Jury tells tobacco giant to pay widow $23bn in damages

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A Reynolds American unit had been ordered by a Florida jury to pay a Pensacola woman $23 billion (R245bn) in punitive damages for her husband’s death from lung cancer, her lawyer said yesterday.

Since a Florida Supreme Court decision in 2006, individual plaintiffs in the state have been awarded large verdicts, with most of those being reduced on appeal.

The jury on Friday also awarded Cynthia Robinson $16 million in compensatory damages for the 1996 death of her husband, Michael Johnson, her lawyer, Willie Gary, said.

Robinson originally sued RJ Reynolds as part of a class action case against tobacco companies.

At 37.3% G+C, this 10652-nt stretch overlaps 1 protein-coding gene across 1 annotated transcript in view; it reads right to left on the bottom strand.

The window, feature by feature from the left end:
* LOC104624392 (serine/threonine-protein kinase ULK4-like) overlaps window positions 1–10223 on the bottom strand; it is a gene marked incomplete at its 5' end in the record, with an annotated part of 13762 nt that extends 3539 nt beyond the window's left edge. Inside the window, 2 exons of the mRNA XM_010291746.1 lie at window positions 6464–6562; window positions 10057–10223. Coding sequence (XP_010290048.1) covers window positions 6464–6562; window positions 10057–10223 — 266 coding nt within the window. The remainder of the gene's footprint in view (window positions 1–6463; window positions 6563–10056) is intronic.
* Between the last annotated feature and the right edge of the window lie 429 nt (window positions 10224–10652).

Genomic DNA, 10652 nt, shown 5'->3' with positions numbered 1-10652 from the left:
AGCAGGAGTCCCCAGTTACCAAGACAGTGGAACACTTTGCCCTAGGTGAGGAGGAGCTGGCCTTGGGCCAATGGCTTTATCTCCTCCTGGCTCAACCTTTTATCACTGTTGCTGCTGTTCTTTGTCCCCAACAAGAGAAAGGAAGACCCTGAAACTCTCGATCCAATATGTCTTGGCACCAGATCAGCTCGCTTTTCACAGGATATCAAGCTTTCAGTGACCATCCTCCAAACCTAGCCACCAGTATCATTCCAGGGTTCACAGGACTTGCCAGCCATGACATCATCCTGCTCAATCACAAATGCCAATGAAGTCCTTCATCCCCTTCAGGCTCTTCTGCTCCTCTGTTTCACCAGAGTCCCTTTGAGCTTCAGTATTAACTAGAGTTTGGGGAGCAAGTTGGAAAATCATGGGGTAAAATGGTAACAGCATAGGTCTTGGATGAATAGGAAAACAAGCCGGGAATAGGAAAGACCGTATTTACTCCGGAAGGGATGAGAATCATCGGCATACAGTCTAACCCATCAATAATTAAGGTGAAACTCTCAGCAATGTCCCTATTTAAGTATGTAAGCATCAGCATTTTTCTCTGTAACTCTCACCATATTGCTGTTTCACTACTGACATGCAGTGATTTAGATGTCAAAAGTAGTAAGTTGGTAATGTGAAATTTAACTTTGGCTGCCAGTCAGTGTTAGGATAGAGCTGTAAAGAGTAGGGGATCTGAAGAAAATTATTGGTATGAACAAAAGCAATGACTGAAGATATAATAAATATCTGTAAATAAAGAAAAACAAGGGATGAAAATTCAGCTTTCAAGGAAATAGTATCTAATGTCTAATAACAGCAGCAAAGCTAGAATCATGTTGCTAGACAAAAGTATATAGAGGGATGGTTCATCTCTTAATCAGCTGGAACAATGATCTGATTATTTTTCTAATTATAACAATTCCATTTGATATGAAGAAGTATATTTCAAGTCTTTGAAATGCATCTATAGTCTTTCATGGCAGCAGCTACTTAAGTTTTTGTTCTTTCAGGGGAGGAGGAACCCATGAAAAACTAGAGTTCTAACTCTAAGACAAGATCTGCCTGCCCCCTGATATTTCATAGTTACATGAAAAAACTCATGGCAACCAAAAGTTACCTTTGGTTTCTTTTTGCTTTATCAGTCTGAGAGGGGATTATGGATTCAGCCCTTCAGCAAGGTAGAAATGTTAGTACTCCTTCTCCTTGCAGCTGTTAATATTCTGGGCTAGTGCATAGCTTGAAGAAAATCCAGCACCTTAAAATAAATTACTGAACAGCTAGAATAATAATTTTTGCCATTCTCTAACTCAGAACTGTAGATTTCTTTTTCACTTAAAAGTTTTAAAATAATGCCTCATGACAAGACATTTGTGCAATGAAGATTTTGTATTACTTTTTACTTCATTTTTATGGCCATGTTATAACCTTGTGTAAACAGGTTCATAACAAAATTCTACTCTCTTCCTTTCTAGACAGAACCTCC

The original $145bn verdict was overturned by the state’s top court, which also decertified the class and opened the door to individuals to sue the companies.

The court endorsed many jury findings in the case, including that the firms were negligent, conspired to hide information about the dangers of smoking and sold defective products.

Gary said he expected the firm, the maker of Camel cigarettes, to appeal the verdict.

“I don’t know what the judges are going to do,” he said. “I hope and suspect that we will keep the verdict. The jury sent a message.”

Bryan Hatchell, a spokesman for Reynolds American, was not available to comment on the court’s verdict. – Bloomberg


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